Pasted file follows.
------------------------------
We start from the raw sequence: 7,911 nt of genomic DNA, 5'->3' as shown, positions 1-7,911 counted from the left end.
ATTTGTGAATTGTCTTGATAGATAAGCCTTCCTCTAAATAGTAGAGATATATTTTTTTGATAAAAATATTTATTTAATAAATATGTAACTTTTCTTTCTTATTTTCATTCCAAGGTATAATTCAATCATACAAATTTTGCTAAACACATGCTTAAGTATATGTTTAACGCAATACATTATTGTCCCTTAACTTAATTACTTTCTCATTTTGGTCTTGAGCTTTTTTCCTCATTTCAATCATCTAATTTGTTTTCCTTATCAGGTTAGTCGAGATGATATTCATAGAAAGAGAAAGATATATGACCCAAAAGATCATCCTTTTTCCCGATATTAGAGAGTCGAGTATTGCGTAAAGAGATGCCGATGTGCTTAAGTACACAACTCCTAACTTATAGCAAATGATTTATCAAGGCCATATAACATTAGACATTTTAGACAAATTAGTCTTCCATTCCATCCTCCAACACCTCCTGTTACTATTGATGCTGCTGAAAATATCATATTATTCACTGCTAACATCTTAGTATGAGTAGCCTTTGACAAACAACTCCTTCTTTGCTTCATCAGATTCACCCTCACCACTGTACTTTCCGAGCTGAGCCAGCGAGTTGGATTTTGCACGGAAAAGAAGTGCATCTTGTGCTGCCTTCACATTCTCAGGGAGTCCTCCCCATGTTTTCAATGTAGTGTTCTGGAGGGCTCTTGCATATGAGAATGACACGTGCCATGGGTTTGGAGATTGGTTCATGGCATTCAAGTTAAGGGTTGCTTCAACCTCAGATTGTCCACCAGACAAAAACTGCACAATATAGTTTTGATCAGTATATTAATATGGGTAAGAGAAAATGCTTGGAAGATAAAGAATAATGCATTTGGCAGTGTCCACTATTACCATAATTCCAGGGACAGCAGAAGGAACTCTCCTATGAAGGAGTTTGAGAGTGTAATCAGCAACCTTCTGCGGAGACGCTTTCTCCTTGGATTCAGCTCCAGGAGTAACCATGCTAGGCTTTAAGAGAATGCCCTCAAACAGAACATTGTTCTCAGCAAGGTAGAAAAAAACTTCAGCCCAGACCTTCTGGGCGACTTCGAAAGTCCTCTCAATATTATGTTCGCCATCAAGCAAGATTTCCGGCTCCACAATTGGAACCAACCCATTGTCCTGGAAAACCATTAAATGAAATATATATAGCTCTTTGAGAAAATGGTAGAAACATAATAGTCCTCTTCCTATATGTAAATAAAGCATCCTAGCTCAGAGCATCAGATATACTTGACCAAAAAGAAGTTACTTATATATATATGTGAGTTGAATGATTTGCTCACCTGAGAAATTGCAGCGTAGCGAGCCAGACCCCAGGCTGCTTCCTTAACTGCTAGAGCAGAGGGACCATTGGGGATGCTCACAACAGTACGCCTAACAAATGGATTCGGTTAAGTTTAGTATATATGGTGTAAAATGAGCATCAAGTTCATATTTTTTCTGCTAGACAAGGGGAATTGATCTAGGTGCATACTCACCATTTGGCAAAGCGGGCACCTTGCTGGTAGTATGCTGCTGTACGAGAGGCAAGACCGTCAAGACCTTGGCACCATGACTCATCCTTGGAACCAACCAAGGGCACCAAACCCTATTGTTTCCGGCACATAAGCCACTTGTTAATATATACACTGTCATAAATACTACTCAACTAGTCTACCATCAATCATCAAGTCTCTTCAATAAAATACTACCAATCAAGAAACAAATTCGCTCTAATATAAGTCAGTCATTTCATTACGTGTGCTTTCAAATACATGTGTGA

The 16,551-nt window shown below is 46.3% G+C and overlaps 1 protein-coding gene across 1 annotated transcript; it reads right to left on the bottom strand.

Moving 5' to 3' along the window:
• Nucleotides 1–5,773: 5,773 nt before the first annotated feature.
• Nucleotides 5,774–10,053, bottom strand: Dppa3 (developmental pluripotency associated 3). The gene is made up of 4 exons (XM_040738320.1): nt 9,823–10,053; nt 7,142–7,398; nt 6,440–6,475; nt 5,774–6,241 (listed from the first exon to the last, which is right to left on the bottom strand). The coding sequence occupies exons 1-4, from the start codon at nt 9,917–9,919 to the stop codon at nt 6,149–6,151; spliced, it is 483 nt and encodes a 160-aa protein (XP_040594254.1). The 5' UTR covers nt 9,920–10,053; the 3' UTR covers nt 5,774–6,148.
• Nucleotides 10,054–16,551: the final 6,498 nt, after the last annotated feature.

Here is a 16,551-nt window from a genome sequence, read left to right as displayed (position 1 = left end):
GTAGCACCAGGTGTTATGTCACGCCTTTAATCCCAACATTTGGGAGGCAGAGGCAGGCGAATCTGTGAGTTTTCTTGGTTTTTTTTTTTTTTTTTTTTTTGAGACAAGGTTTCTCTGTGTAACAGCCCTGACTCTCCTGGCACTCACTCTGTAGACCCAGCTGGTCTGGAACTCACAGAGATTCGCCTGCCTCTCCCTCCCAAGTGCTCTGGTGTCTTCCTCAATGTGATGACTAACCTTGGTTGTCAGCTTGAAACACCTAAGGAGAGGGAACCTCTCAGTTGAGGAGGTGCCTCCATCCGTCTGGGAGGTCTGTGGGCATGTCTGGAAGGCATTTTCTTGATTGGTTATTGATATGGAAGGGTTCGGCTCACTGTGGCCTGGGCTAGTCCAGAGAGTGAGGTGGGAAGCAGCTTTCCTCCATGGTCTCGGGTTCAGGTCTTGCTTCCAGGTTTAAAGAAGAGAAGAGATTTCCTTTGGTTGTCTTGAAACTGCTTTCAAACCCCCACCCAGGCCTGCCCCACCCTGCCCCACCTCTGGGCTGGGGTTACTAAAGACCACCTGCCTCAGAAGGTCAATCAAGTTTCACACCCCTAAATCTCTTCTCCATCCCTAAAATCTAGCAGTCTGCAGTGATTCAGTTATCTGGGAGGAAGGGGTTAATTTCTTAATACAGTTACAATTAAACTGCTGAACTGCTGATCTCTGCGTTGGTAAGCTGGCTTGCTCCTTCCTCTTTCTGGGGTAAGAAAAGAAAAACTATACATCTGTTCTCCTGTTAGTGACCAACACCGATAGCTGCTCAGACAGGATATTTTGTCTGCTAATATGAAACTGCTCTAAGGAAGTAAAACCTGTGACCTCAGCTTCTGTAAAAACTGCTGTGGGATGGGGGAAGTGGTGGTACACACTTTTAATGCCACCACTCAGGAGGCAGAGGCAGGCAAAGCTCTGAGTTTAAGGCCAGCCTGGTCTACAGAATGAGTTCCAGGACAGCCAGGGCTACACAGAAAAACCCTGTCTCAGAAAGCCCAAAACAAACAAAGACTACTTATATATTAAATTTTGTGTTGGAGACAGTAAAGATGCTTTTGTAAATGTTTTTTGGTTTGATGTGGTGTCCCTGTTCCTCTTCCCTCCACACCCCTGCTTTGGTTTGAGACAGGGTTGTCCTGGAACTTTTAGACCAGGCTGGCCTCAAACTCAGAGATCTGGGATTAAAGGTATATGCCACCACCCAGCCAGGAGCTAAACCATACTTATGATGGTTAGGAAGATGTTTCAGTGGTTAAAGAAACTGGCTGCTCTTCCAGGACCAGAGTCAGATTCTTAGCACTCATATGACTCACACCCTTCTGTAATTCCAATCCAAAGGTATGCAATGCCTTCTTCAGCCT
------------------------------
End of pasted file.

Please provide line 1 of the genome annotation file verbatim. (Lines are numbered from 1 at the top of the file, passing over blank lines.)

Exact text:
We start from the raw sequence: 7,911 nt of genomic DNA, 5'->3' as shown, positions 1-7,911 counted from the left end.